The Community Living Initiative has supported collaboration with HUD in this area as well. Many Money Follows the Person (MFP) grantees have created or enhanced housing registries (e.g., interactive and online). In addition, HUD and HHS collaborated to offer funding opportunities to support persons at risk of institutionalization to remain in the community and to those interested to returning to the community from institutional settings. This initiative resulted in the award of 5,300 housing vouchers targeted to non-elderly disabled individuals.
After four years in place, the original 30 MFP grantees (twenty-nine States and the District of Columbia) have transitioned 12,000 individuals from institutional settings into community settings with necessary supports and services. The program reimburses States at an enhanced Federal match for services for each participant enrolled for 365 days after transition.
Building the Infrastructure for Research on Disability Services
The Office on Disability awarded Mathematica Policy Research Inc. a $6.3 million contract to establish a Center of Excellence in Research on Disability Services, Care Coordination, and Integration. This two-year project, funded under the American Recovery and Reinvestment Act of 2009, will create the data infrastructure to support the development of comparative effectiveness research on services and supports and models of care for persons with disabilities. This initiative may bring relevant findings that can be used to support community living.
Ensuring the rights of people with disabilities -
HHS Civil Rights Enforcement -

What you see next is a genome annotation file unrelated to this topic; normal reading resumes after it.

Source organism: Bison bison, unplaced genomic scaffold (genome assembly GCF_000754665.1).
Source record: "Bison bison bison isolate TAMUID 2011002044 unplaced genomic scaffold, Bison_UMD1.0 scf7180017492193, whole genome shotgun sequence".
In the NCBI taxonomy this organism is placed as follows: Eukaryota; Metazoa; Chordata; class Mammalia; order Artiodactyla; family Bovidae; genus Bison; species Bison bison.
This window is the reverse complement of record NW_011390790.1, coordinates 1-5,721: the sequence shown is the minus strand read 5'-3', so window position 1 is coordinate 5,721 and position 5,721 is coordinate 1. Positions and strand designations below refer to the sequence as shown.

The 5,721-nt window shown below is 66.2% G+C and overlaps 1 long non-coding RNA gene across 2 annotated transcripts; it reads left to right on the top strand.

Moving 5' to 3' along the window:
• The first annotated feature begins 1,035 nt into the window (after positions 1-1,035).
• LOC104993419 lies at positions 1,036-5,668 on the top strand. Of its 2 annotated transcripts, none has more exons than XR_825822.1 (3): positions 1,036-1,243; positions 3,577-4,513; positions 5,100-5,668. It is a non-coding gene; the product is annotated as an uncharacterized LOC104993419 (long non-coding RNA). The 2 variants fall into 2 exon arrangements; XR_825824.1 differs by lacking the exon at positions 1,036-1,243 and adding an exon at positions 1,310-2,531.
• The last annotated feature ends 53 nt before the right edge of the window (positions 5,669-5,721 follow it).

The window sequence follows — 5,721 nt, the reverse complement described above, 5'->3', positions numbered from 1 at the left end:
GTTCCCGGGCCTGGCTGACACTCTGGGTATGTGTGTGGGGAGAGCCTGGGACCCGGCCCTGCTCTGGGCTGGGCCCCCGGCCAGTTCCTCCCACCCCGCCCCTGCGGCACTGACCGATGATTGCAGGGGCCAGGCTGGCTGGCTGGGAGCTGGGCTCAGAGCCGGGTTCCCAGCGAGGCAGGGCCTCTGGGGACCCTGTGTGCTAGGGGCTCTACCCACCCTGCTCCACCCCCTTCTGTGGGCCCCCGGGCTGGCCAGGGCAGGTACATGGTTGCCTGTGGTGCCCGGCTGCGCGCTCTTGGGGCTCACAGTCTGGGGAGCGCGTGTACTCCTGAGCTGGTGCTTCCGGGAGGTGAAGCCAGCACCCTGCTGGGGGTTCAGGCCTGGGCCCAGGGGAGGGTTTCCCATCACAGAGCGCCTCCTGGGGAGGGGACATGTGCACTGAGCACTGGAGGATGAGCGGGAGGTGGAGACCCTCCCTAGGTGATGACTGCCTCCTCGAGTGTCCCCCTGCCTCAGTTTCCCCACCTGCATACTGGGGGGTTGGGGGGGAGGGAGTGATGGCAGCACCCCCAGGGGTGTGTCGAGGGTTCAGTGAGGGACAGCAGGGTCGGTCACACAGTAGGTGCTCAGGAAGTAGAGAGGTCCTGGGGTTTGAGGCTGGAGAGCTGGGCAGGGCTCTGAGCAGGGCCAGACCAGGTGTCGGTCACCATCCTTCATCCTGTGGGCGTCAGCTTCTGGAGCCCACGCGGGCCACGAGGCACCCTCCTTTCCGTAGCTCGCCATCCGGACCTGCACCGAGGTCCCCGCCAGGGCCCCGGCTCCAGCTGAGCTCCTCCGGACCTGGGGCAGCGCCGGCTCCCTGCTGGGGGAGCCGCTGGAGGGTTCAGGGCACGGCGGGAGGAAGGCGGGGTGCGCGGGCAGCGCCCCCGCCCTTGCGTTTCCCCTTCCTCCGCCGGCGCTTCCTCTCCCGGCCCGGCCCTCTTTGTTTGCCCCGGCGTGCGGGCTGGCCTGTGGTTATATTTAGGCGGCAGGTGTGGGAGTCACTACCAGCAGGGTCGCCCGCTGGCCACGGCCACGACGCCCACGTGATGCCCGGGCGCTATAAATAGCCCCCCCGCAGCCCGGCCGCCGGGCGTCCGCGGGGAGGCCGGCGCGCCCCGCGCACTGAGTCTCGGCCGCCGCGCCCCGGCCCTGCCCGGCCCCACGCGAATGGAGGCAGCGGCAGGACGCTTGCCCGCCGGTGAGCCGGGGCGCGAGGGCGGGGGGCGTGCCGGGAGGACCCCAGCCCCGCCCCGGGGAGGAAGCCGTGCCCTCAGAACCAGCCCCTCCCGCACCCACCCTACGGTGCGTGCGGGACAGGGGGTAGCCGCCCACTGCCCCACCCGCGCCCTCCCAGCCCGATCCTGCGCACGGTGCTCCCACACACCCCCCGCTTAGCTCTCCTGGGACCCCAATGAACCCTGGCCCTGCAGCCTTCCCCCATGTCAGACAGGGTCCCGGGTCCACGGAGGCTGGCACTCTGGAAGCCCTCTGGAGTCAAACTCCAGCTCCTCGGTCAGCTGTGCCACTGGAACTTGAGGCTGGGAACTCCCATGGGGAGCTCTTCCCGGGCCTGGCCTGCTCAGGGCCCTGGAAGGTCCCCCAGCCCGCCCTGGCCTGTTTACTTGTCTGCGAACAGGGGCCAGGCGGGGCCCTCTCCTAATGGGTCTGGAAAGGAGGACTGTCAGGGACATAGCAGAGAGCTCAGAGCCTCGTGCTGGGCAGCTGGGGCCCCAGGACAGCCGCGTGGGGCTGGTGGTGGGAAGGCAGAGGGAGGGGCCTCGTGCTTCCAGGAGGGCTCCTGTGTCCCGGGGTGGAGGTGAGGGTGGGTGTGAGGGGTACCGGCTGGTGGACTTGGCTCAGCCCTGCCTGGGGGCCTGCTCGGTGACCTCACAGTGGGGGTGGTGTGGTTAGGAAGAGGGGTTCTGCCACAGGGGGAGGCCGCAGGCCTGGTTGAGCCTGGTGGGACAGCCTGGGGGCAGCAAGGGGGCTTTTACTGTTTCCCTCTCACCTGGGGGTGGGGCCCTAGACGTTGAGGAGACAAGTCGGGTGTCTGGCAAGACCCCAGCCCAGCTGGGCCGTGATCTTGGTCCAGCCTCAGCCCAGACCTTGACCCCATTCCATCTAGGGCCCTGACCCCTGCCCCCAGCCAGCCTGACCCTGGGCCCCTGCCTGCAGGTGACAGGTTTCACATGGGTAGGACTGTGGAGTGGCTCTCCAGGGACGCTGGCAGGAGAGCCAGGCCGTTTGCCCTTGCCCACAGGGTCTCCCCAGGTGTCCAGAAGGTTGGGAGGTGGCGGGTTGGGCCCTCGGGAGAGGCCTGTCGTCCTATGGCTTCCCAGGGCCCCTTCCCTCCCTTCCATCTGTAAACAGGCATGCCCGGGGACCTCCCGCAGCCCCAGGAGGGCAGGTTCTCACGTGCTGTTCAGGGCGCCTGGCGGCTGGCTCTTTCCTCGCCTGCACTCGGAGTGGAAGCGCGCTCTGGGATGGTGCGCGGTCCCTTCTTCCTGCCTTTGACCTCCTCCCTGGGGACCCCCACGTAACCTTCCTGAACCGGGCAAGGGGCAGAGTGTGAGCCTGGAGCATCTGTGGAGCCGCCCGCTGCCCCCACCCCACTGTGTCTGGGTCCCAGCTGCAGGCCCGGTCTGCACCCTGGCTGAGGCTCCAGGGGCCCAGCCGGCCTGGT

The HHS Office for Civil Rights (OCR) remains committed to ensuring compliance with the ADA and the Supreme Court’s Olmstead decision. From April 2000- April 2010, OCR investigated over 500 Olmstead complaints and achieved corrective action in approximately 60% of the complaints. In addition to resolving individual complaints, OCR also investigated systemic, statewide violations of the ADA and the Olmstead decision. For example, in response to several ADA complaints from advocates, OCR investigated and entered into a voluntary compliance agreement with the State of Georgia on July 1, 2008. The agreement required the state to transition individuals with developmental disabilities and mental illnesses from the state institutions to the community. After numerous meetings and letters expressing concerns with the state’s failure to implement the agreement, on January 26, 2010, OCR issued a detailed letter to the Governor finding the state in non-compliance with the agreement. Shortly thereafter, the Department of Justice (DOJ) filed a complaint in federal court against the state alleging violations of the ADA with respect to individuals in the state facilities. DOJ and OCR are working together to ensure that the state complies with the ADA.